The reason why KFC sales in Japan rise ten-fold on Christmas day

The custom began in 1970, shortly after the first KFC branch opened, when KFC came up with the idea of a Christmas 'party barrel'.

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KFC sign is pictured outside its restaurant in Paramus Reuters

Christmas and KFC bucket chicken are a heady combination in Japan, whose Christian population amounts to a negligible one percent of the population. It has become a custom to eat Kentucky Fried Chicken for Christmas day. Isn't that weird? An estimated 3.6 million Japanese families eat KFC during the Christmas season, reported the BBC. People often queue up in long lines to get their favorite piece of fried chicken.

It is reported that the daily sales in KFC during the Christmas day will be ten times more than a normal day. According to a report published by BBC, the custom began in 1970, shortly after the first KFC branch opened.

Takeshi Okawara, the manager of the first KFC branch, came up with the idea of a 'party barrel' to be sold during Christmas. The idea came up when Okawara overheard foreign customers talking about how they miss the traditional turkey lunch for the festive season. He felt that this idea would be a perfect replacement for the age-old custom. In 1974, the concept, which was called Kurisumasu ni, was Kentakkii or Kentucky for Christmas, was a huge hit throughout the nation.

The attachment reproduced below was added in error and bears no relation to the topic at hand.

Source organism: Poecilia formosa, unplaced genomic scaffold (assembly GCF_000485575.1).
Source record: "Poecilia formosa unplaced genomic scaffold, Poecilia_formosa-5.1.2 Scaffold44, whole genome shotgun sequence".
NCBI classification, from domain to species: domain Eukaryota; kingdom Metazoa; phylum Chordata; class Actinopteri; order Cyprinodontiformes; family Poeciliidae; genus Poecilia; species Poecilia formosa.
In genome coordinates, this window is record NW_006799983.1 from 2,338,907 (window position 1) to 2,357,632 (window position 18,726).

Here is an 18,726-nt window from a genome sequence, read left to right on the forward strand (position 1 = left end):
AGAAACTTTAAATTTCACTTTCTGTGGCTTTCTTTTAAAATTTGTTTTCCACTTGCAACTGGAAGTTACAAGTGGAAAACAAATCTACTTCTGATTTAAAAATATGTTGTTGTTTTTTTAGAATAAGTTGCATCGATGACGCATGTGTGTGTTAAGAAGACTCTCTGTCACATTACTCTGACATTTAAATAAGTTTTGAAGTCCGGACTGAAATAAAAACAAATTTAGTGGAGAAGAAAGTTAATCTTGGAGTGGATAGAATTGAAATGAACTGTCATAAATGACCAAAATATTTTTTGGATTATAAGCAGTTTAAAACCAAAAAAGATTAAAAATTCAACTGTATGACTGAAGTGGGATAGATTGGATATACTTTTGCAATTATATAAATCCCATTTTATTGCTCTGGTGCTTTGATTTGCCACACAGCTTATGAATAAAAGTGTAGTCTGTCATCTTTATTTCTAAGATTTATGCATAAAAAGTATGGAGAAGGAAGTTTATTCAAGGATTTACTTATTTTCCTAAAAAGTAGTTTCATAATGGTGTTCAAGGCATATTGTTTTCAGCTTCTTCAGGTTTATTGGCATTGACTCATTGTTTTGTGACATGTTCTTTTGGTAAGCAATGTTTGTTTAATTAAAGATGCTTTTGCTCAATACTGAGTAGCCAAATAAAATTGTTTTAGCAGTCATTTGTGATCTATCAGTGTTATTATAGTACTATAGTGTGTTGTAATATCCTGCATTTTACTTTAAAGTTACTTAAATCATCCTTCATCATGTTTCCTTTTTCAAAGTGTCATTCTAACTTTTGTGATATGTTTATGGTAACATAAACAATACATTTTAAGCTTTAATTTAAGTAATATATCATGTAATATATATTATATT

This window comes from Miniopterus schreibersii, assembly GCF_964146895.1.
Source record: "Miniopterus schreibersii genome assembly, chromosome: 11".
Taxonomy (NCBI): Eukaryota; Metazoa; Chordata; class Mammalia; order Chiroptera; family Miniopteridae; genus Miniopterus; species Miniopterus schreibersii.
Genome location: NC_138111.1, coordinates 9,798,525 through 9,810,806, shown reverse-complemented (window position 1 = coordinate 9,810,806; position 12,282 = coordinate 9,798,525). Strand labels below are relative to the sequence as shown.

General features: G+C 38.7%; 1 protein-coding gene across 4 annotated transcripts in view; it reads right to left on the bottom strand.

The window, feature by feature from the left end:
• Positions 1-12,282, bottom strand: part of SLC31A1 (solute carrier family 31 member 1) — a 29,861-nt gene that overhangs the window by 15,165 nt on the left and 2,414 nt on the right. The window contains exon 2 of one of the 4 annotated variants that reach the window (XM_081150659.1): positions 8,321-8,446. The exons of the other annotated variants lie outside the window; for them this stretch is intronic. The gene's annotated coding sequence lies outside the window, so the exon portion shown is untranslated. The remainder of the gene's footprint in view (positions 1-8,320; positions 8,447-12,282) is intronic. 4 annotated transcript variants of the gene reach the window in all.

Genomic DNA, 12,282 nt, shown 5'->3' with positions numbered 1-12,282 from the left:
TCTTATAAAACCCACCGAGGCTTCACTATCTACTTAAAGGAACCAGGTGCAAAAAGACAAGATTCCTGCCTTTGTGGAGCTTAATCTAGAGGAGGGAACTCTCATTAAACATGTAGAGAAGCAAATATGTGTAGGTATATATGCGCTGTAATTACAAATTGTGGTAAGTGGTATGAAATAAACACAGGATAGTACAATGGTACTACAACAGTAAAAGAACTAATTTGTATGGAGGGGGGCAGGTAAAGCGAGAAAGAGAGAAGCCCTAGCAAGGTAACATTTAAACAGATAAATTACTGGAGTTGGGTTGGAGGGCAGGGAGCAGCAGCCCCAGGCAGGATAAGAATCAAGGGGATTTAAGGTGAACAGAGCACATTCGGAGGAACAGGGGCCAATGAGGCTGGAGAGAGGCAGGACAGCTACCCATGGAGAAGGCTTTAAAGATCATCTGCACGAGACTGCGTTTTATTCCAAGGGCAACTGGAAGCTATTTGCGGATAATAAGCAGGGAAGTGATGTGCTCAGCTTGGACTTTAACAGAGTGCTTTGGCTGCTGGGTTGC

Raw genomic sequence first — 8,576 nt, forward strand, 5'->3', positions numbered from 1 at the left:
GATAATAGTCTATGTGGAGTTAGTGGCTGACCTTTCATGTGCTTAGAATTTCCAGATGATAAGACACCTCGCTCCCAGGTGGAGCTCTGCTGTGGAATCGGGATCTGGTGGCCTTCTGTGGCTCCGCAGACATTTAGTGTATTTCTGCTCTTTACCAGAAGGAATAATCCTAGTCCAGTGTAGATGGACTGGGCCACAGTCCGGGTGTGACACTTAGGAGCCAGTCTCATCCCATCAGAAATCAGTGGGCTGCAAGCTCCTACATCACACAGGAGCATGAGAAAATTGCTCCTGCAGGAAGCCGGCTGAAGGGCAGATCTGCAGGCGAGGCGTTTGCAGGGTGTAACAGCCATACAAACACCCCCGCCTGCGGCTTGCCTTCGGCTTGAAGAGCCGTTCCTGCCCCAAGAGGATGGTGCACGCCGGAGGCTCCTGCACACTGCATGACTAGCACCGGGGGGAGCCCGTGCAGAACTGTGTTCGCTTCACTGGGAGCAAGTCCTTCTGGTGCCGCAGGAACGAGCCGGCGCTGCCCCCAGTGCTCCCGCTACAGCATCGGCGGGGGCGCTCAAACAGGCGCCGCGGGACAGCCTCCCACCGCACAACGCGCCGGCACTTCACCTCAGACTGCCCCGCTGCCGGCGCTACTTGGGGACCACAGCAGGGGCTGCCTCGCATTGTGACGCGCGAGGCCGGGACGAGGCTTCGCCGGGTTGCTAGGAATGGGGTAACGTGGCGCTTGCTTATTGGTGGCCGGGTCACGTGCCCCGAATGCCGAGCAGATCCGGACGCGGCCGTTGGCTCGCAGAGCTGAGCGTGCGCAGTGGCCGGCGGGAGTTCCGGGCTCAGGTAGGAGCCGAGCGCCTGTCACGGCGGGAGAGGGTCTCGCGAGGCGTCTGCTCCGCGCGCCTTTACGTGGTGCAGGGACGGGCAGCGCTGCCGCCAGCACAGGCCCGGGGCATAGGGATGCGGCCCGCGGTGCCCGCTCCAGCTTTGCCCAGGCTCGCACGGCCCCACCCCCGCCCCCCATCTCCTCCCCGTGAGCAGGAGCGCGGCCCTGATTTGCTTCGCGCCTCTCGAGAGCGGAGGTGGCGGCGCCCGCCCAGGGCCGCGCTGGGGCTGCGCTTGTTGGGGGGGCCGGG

Today, the party barrel is a national phenomenon and many agencies study the KFC's marketing strategy as a model campaign. This year, the dinner package was priced at 3,780 yen, and a whole-roasted chicken 5,800 yen. According to CBC Japan, last year, for the Dec. 23-25 period, KFC sold 5.49 billion yen worth (over $63 million Cdn) of chicken in Japan — setting a record for per-store sales.

While millions celebrate Christmas with fried chicken, others consider Christmas as a day for romantic holiday or date. "Christmas, which is strictly speaking Christmas Eve in Japan, has become a synonym for a romantic date or party time. It has lost its original meaning, much in the same way that Japanese society swallows many foreign cultures and digests them to become a part of our own," Ayako Sogo, a magazine editor, was quoted saying to The Strait Times.

Well, for Japanese it has become a tradition but for the rest of the world it is still a weird fact.

This article was first published on December 26, 2016